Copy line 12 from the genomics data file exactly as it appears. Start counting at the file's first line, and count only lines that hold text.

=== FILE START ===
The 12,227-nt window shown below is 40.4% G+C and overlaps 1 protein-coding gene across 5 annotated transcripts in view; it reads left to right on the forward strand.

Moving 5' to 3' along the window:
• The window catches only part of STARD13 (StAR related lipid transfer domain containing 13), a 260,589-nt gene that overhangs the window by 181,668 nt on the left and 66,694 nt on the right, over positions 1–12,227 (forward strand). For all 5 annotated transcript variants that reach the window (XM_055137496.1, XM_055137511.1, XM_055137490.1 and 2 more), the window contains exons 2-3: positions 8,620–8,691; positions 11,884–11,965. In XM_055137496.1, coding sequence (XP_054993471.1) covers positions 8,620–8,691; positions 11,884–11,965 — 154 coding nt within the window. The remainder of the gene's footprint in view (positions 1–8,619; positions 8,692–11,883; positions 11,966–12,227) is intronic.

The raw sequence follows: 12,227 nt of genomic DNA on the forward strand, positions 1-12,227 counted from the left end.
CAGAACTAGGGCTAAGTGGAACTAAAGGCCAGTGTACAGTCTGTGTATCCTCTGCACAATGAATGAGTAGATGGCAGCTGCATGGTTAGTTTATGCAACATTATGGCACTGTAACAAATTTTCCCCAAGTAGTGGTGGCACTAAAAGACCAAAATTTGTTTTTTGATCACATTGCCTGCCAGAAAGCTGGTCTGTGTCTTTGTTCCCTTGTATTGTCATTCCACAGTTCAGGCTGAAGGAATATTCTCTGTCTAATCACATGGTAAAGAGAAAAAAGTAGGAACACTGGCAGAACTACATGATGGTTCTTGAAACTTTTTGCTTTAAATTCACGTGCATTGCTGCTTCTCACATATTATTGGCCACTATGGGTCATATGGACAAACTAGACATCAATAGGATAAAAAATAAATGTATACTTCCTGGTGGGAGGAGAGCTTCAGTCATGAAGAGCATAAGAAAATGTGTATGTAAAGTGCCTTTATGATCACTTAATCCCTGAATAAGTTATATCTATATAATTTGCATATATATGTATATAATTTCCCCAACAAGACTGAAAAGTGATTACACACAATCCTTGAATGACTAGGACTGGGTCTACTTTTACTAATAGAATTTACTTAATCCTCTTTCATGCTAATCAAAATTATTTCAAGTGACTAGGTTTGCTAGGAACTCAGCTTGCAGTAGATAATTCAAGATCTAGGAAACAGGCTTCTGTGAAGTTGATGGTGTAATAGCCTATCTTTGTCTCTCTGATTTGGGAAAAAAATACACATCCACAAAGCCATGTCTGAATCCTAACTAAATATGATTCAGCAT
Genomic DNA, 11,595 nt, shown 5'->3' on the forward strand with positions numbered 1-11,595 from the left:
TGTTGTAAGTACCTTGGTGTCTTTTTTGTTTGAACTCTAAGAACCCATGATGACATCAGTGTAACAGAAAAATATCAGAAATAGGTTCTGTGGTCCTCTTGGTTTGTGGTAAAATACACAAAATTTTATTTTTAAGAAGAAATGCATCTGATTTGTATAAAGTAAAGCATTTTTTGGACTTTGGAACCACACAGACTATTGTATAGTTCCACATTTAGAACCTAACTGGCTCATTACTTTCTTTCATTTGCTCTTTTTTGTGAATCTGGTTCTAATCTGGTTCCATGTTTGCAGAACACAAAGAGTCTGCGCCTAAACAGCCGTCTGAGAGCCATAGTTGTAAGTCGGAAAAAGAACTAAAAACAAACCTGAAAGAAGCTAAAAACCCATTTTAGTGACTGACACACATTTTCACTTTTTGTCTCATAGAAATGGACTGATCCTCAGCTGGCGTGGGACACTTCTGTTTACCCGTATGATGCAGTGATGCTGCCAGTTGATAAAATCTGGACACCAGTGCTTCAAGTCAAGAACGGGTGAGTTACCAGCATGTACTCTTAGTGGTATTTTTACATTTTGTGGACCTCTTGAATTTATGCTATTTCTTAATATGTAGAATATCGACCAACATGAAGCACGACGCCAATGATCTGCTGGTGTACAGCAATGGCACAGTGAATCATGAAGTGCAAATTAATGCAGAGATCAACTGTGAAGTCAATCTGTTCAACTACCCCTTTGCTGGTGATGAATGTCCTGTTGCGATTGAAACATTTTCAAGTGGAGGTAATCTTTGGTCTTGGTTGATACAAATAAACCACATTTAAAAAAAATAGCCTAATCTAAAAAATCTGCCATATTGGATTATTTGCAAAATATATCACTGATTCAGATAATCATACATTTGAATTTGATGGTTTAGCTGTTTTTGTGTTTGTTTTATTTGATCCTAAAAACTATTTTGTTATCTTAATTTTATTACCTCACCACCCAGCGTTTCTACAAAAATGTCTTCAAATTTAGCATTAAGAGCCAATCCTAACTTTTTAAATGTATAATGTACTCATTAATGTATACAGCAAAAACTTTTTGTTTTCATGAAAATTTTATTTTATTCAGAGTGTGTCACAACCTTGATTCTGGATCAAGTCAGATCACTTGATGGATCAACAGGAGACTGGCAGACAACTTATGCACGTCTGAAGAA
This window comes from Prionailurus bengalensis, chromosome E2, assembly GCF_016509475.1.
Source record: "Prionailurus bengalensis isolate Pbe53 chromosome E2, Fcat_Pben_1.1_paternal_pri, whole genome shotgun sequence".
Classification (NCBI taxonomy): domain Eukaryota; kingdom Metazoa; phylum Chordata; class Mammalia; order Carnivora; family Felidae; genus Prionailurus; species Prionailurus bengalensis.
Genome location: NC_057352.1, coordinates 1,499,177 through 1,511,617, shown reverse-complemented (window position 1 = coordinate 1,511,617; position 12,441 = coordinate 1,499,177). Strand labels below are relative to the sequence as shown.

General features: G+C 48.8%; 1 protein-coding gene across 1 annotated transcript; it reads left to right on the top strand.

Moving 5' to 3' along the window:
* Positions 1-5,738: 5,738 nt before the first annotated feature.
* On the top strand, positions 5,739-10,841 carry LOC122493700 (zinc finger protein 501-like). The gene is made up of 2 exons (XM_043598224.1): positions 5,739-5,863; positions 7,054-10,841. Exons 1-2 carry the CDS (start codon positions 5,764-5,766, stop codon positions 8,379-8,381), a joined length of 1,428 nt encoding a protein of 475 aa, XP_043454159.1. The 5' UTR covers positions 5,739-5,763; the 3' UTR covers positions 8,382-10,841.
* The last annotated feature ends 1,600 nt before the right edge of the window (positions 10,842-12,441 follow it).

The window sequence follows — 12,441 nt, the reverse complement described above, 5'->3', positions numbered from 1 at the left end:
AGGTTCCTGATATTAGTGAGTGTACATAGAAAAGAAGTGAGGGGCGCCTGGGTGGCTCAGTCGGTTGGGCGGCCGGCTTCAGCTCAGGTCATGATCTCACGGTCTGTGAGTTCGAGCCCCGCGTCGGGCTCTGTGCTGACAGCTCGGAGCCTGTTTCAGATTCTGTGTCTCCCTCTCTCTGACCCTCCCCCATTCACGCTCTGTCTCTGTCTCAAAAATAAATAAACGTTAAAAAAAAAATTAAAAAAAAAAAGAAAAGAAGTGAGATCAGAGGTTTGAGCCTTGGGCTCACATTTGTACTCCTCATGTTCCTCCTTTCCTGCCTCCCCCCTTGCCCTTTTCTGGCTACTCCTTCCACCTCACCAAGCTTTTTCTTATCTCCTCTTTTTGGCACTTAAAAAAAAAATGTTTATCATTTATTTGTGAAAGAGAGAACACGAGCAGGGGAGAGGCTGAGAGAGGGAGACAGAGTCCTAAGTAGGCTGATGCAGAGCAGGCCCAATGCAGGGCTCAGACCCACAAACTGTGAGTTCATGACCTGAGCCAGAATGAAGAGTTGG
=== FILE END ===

General features: G+C 48.8%; 1 protein-coding gene across 1 annotated transcript; it reads left to right on the top strand.